Beware variable-rate deals. The popular electricity offers may look tempting, but they can become very expensive … very quickly.
What’s a variable-rate deal? In areas of Texas with electric competition, electricity is typically sold for a fixed-term or on a month-to-month basis. When you get a fixed-term deal, the electric company sells you electricity at a fixed price for a fixed number of months. This is great for avoiding unpleasant surprises. If your bill increases, it’s not because of an increase in the price of power, but just because you used more of it.
But variable-rate deals are different. These are sold on a month-to-month basis, and the rate can change at the discretion of your electric provider. This means that your bill can increase between one month and the next — even if you use the same amount of electricity. In fact, your bill can go up even if you use less electricity.
>Variable-rate deals also typically include plenty of fine print legalese that allow prices to increase substantially between months, typically at the “sole discretion” of the electric company. Sometimes, the retailer can increase prices for the vaguest of reasons or even for no reason at all. We reviewed one deal in which the retailer reserved the right to increase rates at their “sole discretion” and “by any amount.”
The Dallas Morning News recently reported on a number of complaints from residents who suffered big bill increases after a cold snap. It may be that many of the higher bills were simply the result of increased power use. But it’s also likely that some Texans may have been receiving power through variable-rate deals, and— unbeknownst to them — their rates increased. If their consumption went up and their rate increased, this would have resulted in a double wallop.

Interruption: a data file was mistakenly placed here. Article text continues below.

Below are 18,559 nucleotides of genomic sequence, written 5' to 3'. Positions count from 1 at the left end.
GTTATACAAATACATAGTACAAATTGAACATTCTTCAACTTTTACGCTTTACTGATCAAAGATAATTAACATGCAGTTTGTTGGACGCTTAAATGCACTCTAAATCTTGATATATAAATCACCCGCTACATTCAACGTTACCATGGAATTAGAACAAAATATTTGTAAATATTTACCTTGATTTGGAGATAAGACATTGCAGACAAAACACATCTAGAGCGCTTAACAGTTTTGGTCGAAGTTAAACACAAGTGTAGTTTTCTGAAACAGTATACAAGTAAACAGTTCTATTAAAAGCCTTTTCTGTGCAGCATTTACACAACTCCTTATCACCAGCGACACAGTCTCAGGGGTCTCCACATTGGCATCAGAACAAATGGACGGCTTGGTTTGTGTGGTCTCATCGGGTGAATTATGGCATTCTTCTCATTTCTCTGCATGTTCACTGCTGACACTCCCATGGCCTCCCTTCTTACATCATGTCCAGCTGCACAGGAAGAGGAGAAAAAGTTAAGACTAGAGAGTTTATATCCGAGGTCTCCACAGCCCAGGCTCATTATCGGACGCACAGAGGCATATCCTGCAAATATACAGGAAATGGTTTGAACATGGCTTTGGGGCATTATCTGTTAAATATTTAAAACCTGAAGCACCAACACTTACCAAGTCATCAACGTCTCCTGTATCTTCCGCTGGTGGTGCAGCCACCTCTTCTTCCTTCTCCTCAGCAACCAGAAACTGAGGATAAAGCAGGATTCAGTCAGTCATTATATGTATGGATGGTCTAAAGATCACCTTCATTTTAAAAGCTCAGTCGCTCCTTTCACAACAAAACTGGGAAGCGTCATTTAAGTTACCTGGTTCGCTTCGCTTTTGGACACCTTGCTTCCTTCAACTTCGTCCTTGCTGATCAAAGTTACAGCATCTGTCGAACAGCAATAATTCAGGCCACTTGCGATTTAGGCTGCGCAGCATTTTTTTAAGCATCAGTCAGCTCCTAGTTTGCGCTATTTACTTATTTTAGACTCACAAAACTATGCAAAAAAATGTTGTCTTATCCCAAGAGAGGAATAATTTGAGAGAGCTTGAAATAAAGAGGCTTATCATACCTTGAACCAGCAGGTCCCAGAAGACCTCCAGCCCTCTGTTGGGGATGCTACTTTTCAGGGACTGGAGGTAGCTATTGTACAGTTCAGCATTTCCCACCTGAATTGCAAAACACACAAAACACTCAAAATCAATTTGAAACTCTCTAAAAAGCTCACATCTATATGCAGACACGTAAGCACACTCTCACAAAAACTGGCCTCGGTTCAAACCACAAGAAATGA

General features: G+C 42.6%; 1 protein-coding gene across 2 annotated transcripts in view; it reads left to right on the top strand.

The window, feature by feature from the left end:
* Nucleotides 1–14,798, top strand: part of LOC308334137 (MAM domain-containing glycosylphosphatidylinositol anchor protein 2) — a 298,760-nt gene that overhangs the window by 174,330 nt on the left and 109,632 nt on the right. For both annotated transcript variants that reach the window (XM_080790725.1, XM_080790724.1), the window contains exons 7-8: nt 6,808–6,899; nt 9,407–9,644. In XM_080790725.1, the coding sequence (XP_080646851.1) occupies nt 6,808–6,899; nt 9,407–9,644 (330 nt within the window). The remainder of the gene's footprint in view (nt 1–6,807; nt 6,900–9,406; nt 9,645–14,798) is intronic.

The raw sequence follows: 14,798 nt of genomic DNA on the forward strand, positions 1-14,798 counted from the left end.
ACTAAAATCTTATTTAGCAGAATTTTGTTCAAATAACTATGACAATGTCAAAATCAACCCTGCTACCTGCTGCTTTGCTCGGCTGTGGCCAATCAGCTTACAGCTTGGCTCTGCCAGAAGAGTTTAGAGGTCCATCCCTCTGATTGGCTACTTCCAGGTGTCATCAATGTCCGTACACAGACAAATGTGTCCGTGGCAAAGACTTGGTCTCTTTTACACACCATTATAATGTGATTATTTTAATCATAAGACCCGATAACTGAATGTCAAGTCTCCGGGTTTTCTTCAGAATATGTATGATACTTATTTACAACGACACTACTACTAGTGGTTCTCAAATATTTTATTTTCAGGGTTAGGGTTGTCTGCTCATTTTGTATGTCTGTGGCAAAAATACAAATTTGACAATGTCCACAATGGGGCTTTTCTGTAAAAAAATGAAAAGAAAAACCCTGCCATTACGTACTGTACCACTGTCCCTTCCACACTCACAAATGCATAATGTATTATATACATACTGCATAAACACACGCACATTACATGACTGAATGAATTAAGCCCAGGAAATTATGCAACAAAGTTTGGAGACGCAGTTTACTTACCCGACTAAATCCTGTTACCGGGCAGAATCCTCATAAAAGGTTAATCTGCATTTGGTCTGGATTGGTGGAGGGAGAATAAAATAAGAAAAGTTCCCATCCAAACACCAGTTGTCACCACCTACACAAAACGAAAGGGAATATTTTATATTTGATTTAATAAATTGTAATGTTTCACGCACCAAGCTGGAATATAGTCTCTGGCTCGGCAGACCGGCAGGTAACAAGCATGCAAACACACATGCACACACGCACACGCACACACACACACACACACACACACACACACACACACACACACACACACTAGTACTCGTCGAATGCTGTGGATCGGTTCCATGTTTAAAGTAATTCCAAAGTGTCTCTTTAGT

Other states have instituted reforms. In Pennsylvania, for instance, regulators have announced a number of new disclosure rules after consumers on variable-rate deals got socked with dramatically higher bills over the winter. In Texas, customer protection rules require that sellers of variable-rate deals inform customers on how to obtain information about the price that will apply in the subsequent bill. The rules in Texas also require retailers that sell variable-rate deals to post rate histories online. If an electric company offers to sell you a variable-rate deal, ask to see the rate history first.
Of course, in a variable-rate deal you can drop your electric provider during any given month without penalty. That’s the good news. But it’s nearly impossible for even the most diligent consumer to avoid getting dinged for at least one month if the rate goes up substantially. It’s also easy to pay more than necessary for many months if your variable rate inches up quietly.
Our advice? Unless you can really dig into the fine-print details of your contract, have the patience to closely monitor your billing and have the stomach for sudden price spikes — you should avoid these deals.
Is a policy analyst for TCAP, a coalition of cities and other political subdivisions that purchase electricity in the deregulated market for their own governmental use. Because high energy costs can impact municipal budgets and the ability to fund essential services, TCAP, as part of its mission, actively promotes affordable energy policies. High energy prices also place a burden on local businesses and home consumers.